Safety concerns force thousands of motorists to avoid the motorway network, RAC survey shows
Boring motorways encourage drivers to take other routes
UK motorways are no-go zones for drivers worried by the speed of traffic, risk of collision and their lack of confidence, the RAC says. Other drivers, in contrast, simply find such routes “boring”.
The breakdown specialist's survey shows that 1% of respondents - equivalent to about 380,000 motorists – “never” use the motorway network. Of these, 35% admit the reason is they do not “like the idea” rather than citing a lack of need to venture onto main roads.
In contrast, 22% of survey respondents - equivalent to more than 8 million motorists – “rarely” use motorways typically due to a lack of need. However, close to 33% “dislike” the network and prefer someone else to take control when it cannot practically be avoided.
Motorways statistically safer than other routes
The RAC's Simon Williams says: "Despite motorways statistically being some of our safest roads many people still seem to rely on partners, friends and family when they need to use one. And with only 29% of reluctant motorway drivers saying they are open to taking motorway lessons, it seems that for the remainder a 3 or 4-lane road with speeds of up to 70mph is, sadly, just a step too far”.
Mr Williams continues: "The message to them has to be: with the right instruction and advice, plenty of care and practice, confidence in motorway driving can easily grow”.
He concludes: “At the same time, it is also important - from a road safety perspective - that people drive within their comfort zones so for some it may be best to stick to local roads where they are most confident."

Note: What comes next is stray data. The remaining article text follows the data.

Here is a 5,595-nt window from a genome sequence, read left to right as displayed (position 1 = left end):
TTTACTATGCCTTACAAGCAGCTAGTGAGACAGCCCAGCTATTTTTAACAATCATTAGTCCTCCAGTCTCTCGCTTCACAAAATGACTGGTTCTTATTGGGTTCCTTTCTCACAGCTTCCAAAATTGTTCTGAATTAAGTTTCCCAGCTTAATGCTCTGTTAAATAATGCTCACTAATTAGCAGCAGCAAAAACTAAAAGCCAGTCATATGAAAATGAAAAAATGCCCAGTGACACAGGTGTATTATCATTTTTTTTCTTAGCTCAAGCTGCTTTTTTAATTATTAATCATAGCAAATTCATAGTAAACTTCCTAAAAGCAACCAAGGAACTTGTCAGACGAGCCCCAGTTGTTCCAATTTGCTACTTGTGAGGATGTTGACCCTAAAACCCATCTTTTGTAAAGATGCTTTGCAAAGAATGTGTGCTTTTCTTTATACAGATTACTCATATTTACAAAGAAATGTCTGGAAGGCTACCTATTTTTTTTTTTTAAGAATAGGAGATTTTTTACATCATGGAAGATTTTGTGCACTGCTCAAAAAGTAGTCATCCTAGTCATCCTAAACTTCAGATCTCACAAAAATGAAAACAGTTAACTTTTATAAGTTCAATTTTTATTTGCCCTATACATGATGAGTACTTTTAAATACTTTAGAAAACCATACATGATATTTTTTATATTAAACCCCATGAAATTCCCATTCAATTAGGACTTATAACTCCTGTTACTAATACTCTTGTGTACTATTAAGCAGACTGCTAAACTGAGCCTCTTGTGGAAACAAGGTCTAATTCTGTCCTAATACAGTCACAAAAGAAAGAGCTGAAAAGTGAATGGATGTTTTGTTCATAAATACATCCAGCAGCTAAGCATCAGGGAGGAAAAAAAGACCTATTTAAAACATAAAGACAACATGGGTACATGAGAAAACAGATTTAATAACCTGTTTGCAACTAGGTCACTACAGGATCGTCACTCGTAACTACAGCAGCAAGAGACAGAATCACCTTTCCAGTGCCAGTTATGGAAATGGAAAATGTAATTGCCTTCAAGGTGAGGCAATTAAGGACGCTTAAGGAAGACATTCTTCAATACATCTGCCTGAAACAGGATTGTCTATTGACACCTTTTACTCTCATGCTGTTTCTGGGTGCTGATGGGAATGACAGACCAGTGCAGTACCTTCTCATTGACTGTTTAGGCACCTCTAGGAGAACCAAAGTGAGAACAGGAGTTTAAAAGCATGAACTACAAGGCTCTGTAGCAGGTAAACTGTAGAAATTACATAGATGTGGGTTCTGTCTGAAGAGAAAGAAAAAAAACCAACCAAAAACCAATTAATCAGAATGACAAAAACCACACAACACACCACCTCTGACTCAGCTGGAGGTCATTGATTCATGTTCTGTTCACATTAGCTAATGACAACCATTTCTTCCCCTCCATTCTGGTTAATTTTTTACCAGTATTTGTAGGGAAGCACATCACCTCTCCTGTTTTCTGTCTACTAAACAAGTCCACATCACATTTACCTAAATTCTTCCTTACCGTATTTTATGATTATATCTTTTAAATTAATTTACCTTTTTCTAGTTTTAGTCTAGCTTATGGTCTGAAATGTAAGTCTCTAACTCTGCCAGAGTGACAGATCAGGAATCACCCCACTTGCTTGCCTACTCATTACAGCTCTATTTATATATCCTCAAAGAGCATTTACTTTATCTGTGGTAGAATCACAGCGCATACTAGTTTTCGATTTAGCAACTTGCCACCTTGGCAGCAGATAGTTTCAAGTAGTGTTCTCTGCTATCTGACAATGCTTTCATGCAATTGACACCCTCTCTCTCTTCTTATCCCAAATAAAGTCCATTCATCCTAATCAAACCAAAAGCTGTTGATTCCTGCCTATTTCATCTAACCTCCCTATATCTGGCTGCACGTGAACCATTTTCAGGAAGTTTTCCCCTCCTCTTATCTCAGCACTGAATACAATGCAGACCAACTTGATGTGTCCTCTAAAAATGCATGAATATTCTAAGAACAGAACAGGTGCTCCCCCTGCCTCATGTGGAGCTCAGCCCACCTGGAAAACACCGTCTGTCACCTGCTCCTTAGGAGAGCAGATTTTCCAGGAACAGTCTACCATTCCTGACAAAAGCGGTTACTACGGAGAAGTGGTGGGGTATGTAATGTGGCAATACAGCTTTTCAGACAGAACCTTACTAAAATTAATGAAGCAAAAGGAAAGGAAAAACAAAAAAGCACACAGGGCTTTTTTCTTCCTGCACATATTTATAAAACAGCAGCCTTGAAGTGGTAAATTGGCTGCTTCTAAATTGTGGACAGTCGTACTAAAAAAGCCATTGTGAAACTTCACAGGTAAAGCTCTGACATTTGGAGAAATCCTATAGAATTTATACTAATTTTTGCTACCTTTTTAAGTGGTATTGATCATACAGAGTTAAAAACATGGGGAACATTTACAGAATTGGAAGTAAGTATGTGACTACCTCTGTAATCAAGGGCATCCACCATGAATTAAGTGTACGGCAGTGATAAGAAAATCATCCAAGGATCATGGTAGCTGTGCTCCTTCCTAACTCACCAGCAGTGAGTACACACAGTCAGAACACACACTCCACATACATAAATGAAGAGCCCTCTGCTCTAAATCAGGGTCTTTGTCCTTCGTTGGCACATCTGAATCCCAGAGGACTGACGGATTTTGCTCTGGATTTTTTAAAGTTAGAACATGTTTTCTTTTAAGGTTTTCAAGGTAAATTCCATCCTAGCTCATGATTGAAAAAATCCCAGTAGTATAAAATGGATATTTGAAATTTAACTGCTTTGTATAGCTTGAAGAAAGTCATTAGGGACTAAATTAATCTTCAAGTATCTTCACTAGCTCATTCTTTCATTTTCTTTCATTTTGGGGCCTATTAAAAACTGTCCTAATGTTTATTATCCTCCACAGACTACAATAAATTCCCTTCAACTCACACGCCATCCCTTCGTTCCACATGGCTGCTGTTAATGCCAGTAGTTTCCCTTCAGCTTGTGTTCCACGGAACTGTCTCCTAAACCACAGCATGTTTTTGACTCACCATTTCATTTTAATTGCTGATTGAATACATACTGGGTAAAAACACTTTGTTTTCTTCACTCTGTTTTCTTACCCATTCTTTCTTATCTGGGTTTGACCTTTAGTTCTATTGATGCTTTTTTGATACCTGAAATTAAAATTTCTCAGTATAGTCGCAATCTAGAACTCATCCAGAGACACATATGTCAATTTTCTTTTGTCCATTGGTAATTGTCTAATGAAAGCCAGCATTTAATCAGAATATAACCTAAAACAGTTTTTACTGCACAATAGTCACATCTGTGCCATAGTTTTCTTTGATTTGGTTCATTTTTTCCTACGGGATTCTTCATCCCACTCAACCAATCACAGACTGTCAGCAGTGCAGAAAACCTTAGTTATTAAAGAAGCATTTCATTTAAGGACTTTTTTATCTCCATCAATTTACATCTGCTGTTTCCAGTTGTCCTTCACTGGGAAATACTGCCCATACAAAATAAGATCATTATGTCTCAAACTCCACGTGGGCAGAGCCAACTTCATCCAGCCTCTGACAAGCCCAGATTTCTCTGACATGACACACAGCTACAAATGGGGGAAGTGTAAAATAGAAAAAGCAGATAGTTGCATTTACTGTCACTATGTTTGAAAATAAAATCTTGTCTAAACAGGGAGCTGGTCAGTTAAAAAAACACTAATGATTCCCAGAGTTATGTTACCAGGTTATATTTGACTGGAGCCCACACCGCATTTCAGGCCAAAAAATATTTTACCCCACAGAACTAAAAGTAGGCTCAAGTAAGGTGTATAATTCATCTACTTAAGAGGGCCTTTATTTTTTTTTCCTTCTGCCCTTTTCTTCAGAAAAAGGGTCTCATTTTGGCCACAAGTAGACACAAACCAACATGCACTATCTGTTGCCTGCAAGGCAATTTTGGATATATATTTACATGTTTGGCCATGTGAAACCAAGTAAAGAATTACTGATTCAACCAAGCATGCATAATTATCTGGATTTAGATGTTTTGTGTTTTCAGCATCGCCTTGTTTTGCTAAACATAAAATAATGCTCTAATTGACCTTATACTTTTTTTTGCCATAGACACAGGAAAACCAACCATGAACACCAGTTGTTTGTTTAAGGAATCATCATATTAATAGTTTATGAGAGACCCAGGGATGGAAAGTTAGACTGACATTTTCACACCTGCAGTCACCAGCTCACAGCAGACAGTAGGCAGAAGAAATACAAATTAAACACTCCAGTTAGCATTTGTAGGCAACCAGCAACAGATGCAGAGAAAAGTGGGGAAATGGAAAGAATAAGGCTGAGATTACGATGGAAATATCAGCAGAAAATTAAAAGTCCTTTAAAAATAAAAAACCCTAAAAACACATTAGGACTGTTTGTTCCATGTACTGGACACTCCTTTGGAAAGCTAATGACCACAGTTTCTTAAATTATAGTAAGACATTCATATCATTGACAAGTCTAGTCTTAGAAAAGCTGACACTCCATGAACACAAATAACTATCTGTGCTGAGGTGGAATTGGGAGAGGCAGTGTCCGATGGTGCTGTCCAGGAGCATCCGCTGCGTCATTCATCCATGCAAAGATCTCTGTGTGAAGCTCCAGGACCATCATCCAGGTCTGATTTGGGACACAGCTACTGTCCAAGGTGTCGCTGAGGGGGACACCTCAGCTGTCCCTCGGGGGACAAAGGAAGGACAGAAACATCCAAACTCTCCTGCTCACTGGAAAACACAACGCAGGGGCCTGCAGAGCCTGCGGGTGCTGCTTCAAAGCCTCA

AA motorway driving tips
The AA has published a series of motorway driving tips.
- “Keep left unless overtaking – return to the left-hand lane after overtaking, not forgetting to indicate and check your blind spot.”
- “Follow the 2-second rule – give yourself enough time and space to react.”
- “Adjust for the conditions – slow down and follow the 4-second rule if the road is slippery or visibility is poor.”
- “Control your speed.”
- “Indicate in good time before changing lanes.”
- “Check your mirrors often – your situation will change quickly on the motorway.”
- “Take extra care around trucks and other large vehicles – they have bigger blind spots and slower reaction times.”
- “Anticipate what's coming next by sweeping the road ahead visually – look 2 seconds ahead, 4 seconds ahead, and 12 seconds ahead, and check your mirrors.”
- “Only use the hard shoulder for emergencies.”
- “Take regular breaks – about every 2 hours, to stop yourself becoming tired behind the wheel.”